I don’t care what the calendar says, spring hasn’t officially arrived for me, yet. When I was young, I had milestones that I teased myself with to give myself hope that spring was coming. March 1st gave me the promise of spring, even though the snow would still be thick on the ground. By March 15th, there was a good chance that the snow would be gone, but I was under strict orders from my friend Jumper that I was not to put away my shovel until that date. For him, putting the shovel away was an invitation for the snow to return in force. If it snowed after that date he would seek me out and bark, “When’d you put away your shovel?” I was always the first of his usual suspects to be rounded up for questioning. Easter was also a good marker, but as an adult, I have come to look to the experts for the announcement of spring. No, not Environment Canada, and it has nothing to do with the calendar; it’s the peepers.
We live backing onto a green space. Well, we call it a green space even though it is white and barren in the winter, and the pond is frozen over. But in the end of March and the beginning of April, green shoots start to pop out of the ground and for a while the fields are covered in a short green fuzz as the wild grasses start to emerge. That is all very pretty, of course, and the air gets warmer too, but the spring hasn’t fully arrived for me until I can hear it. Sometime soon, I should be able to hear the first of the spring peepers. These tiny frogs wake from their winter sleep, poke their heads out of the pond water, and begin to call out to their prospective mates. Only the males peep. At first there will be only a few, and the sound will be easily mistaken for bird calls, but as the spring wears on their numbers will increase. At its peak, their performance can sound like sleigh bells. Then sometime in early July, the sound will change. The peepers will give way to the bullfrogs, with deep voices that sound like the throaty murmur of hushed voices of conspirators. (What can they be planning?)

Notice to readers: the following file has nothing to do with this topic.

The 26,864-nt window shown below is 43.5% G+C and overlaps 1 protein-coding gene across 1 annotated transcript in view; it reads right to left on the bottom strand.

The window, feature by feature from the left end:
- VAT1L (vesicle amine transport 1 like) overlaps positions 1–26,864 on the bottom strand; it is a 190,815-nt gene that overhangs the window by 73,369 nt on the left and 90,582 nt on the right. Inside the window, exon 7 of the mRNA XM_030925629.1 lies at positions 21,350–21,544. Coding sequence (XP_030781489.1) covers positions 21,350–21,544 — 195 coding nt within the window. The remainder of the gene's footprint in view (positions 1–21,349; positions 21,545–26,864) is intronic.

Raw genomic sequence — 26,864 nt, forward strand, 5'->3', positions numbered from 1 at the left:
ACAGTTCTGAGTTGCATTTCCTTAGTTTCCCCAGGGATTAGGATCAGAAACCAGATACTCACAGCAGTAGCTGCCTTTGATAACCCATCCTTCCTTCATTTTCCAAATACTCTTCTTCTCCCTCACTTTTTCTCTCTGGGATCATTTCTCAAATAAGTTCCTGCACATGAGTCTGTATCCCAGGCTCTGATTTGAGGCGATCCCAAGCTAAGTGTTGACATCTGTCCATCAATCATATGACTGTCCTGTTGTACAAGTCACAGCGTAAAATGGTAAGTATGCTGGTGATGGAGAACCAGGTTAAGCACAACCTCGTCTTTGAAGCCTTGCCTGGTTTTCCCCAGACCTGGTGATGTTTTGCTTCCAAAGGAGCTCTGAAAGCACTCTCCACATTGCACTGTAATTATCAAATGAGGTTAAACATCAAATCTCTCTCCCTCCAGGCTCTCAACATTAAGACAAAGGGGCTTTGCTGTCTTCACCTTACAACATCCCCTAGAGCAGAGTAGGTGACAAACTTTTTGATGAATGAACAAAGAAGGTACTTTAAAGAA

The snow is now gone, the air is warmer and my shovel has been put away for some time. It should be any day now — and I can’t wait.